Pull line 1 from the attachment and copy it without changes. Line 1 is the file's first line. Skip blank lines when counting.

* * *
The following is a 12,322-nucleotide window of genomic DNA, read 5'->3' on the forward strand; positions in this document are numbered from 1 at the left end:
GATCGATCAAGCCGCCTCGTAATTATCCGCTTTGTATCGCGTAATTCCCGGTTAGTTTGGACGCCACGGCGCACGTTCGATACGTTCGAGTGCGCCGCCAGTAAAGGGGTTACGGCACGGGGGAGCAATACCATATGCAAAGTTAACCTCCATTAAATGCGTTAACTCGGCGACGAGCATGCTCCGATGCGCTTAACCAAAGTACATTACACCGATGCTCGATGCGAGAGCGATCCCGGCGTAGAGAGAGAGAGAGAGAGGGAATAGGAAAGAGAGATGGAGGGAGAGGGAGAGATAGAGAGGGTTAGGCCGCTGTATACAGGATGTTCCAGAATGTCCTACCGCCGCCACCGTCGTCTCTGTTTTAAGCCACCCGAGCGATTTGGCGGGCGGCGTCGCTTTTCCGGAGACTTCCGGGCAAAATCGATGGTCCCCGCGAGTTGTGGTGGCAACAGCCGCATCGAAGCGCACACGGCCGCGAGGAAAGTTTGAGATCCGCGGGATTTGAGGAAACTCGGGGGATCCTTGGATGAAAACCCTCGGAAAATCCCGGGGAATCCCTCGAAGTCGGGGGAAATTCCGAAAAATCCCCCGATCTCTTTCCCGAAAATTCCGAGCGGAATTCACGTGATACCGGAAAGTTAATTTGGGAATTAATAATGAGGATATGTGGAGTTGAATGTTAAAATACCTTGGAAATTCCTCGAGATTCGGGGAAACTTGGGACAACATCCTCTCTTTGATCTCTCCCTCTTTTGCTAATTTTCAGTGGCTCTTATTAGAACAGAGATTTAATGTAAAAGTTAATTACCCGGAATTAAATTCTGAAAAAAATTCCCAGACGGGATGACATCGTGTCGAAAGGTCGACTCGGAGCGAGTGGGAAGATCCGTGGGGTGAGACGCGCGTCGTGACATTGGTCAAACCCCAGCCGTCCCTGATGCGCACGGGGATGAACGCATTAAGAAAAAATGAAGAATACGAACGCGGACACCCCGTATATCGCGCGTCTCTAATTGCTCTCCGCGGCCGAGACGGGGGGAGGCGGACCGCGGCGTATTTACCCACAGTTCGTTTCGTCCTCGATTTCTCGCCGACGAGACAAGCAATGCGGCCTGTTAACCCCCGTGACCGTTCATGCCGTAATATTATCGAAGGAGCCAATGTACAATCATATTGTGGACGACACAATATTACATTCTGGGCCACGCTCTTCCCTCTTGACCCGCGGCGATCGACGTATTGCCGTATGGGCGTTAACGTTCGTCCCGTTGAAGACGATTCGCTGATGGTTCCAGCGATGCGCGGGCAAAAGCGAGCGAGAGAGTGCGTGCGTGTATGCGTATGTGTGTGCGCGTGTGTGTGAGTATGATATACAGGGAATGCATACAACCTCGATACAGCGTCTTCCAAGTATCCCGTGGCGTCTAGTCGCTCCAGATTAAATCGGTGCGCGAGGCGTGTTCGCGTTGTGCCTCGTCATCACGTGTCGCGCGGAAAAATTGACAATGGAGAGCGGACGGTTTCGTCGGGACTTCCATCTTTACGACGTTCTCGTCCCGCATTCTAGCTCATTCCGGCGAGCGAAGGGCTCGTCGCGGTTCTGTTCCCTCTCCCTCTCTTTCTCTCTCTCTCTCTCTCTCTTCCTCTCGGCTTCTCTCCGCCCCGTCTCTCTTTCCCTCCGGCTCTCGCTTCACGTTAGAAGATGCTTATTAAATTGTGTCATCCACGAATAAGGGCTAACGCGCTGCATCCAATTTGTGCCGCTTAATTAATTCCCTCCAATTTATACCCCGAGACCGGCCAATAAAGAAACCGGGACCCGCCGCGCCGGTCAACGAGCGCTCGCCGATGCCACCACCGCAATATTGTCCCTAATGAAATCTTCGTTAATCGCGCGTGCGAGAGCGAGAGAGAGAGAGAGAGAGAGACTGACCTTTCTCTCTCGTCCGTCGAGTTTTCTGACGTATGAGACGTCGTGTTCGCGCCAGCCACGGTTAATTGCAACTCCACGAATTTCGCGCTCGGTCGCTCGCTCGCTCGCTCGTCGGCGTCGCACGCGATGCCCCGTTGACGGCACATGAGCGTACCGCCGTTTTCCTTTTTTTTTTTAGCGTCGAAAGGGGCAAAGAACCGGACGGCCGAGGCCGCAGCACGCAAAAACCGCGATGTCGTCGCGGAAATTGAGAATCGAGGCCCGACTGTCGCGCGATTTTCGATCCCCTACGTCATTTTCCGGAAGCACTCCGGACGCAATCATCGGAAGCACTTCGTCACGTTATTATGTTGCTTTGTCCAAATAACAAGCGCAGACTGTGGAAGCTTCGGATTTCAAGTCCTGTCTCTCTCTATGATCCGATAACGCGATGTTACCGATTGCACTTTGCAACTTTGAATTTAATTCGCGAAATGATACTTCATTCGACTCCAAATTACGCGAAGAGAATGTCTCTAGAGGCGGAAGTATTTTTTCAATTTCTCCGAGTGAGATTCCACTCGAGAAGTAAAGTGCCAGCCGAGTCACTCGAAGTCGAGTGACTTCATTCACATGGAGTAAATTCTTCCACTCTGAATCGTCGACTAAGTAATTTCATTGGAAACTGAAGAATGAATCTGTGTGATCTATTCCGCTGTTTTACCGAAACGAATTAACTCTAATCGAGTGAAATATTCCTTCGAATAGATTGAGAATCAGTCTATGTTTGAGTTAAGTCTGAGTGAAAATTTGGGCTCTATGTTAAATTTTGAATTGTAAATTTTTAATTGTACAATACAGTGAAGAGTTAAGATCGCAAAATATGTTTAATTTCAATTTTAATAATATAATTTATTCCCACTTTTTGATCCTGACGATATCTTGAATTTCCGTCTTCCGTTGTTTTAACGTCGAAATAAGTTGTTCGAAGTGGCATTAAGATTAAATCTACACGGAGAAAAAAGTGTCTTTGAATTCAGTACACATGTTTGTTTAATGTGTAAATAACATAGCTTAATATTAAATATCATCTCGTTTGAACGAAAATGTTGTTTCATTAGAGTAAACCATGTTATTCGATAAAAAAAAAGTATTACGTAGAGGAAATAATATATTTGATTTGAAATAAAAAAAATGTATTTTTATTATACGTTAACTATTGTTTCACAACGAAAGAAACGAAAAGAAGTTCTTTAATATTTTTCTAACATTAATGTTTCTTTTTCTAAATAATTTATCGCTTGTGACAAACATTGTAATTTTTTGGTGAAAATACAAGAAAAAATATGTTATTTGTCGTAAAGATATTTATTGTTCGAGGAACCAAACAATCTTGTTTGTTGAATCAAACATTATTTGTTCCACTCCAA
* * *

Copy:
The following is a 12,322-nucleotide window of genomic DNA, read 5'->3' on the forward strand; positions in this document are numbered from 1 at the left end: